I’ve written previously about the artificiality of DS and the fact that the heritage of Citroën has been pilfered to create credibility. Perhaps that doesn’t matter so much now, with the newer brand finding its feet and having a few years of history and some success.

The range now extends from the 3 Crossback, via the 7 Crossback to the 9, and all three have E-Tense variants. The electrified version of the smallest model is an EV whereas E-Tense means PHEV when applied to the 7 and new 9. The 4, 5 and 6 are gone but the crossover which Opel will make for DS in 2021 will likely revive the cinq badge, filling out the line-up to four models.

Plug-in hybrid power – 225 or 300 PS

There are in fact two plug-in hybrids in the 7 range. I tested the more powerful of the pair, which is further distinguished by having electric all-wheel drive, a stylised 4×4 badge on the tailgate being how to tell them apart. Whereas the top of the range 7 E-Tense has 300 PS, the more recently introduced front-wheel drive alternative’s engine and motor put out a combined 225 PS. Announced in June, the less expensive PHEV is powered by a 180 horsepower and 300 Nm petrol engine plus a 110 horsepower and 320 Nm motor.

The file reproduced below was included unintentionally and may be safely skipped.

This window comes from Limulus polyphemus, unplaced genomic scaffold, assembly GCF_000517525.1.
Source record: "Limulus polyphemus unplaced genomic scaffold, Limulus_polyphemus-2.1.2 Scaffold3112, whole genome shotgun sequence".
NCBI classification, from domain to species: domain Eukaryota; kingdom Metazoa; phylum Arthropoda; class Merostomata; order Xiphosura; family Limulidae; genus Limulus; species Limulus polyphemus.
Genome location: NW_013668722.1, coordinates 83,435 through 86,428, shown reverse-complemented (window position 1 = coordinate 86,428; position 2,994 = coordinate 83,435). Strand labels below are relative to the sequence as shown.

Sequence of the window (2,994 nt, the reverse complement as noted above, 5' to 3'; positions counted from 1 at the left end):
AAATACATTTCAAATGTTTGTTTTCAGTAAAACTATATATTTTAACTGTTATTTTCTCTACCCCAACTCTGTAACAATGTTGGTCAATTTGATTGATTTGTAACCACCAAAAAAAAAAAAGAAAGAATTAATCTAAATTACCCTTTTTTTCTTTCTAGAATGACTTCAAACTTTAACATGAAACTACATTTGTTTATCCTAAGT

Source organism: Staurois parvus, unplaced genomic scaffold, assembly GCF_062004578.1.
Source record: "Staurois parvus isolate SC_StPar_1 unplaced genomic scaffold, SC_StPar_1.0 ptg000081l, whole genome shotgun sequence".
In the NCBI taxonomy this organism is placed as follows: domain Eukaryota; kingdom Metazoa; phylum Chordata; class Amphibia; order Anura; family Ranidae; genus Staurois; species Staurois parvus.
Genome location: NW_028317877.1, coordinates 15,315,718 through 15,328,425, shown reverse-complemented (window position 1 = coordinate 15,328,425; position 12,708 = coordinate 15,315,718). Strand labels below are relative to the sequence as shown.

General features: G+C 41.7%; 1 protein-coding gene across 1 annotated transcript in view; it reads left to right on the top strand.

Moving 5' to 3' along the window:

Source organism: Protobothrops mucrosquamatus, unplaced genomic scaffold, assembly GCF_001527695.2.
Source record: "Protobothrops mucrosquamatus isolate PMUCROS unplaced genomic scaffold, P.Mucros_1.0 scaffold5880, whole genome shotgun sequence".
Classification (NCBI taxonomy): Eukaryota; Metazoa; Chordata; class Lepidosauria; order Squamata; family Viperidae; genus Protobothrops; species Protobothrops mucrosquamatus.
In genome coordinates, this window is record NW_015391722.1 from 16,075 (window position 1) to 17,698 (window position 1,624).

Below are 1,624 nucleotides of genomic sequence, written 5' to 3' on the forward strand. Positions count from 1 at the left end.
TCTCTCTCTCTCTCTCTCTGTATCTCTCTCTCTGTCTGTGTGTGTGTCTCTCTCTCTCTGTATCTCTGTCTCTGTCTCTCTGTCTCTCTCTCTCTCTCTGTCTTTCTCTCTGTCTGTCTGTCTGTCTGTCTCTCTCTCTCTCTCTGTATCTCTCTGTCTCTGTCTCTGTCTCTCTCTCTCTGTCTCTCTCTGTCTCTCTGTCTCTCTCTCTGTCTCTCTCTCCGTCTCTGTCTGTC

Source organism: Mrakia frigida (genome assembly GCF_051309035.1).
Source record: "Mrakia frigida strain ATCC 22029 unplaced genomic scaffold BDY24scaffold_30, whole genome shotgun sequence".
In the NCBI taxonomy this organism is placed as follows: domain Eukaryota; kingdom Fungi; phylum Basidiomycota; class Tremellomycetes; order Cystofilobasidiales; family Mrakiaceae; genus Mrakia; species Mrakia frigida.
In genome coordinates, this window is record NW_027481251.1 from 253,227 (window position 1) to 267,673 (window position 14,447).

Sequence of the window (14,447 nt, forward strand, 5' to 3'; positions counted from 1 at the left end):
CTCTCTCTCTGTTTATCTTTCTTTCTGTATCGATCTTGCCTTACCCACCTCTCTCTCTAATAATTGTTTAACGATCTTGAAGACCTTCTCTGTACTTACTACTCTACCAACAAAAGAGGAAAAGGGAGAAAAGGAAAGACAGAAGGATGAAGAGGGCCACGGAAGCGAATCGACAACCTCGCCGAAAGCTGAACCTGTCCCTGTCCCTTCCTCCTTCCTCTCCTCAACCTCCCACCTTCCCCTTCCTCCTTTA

The range topping 7 Crossback E-Tense, which is the one I sampled, has 300 PS. This from a 1.6-litre petrol-electric plug-in hybrid and two motors. The engine’s output is 200 PS (147 kW) and each motor puts out 109 PS (80 kW). The front produces 337 Nm of torque with the rear one adding 166 Nm. Will there also be an equivalent of the new DS9 E-Tense’s 360 PS variant in the 7 Crossback? Perhaps next year but nothing has been said officially.